Breaking down the Definition
For ease of comprehension, we opted to use the definition that Kevin Werbach uses and unpack it and develop our own definition from the building blocks that it provides. In part, the decision for this was because it used all the terminology that we wanted to explore in order to construct our own specific definition. The terms we wanted to explore are ‘game elements’, ‘game design/technique’, and ‘non-game contexts’.
Game elements are a must, as they are the necessary aspects of any gamification experience, as they are the nuts and bolts of a gamified experience. Game elements are the pieces you place in order to give the experience that game-like feel for the end-user. They are what the player will interact with and will determine whether they believe it to be a ‘game’ or not.
The game design then is the reverse of the coin or the other side of the mirror. It’s the strategy that you as the creator use to develop something that is engaging, it could be anything, but game design places you into the mindset of developing something to that purpose.
Within the game design strategy, certain questions do need to be posed and answered, such as:
- Why are you creating this?
- Why should someone play it?
- Who is it for?
- Will the above change over time?
- How will it look?
And lastly, Non-game contexts are one of the most important aspects to consider as this is what you will need to determine whether what you created is gamification or a game. In our book, we focus on marketing, and therefore the question is; does the gamification solution further the goals of a marketing campaign? If it’s simply fun and engaging and doesn’t achieve any business goals, then we’ve moved from the non-game context into just having a game.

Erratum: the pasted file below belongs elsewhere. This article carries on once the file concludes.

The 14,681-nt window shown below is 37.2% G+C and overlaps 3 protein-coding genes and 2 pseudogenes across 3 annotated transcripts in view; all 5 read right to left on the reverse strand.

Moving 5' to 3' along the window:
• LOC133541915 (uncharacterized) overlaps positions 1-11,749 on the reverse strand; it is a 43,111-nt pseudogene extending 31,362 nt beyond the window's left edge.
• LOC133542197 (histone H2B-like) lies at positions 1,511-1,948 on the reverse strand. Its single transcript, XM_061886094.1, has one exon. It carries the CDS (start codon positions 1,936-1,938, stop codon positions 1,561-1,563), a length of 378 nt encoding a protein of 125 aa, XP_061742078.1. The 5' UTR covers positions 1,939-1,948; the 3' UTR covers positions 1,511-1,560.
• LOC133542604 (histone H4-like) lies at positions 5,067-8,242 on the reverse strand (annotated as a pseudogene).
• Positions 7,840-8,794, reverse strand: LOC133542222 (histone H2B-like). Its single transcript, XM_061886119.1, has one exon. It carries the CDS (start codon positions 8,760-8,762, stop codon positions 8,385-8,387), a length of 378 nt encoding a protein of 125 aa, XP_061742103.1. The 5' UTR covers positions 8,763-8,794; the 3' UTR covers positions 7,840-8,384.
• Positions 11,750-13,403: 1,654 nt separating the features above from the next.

What doesn’t fit
When building your own definition and breaking it down, you naturally need to also look at what doesn’t fit within the concept that you are trying to get across to people.
What we didn’t want is that people come away from this believing that a piecemeal approach to gamification is something that works. This happens especially when people are in a rush, and this relates back to the initial point that the book is not aimed at people looking for a quick fix. What happens in those cases is that, for example, people start adding game elements, like a points system, to something without a sound reason for it. What you get then is essentially the same as pinning the tail to the donkey, it’s fun for a moment because you did something, but it’s fleeting as there’s no substance or continuation beyond that the picture of a donkey now has a tail…
Additionally, the definition needs to be clear enough that people can keep it in mind and know that that is what the goal is. As often when gamification solutions are created, individuals get so caught up in the making of the ‘game’ that they lose sight of the actual reason for making it in the first place: furthering your business goals & increasing customer engagement.
And with that, the final point that the definition needs to cover is that it should be customer-focused, and therefore well thought out. If you go at it without a strong strategy and/or a solid design, then you will likely end up with a something – not a product, service or game, but ‘something’ – that probably won’t be fun, doesn’t engage and is of no use.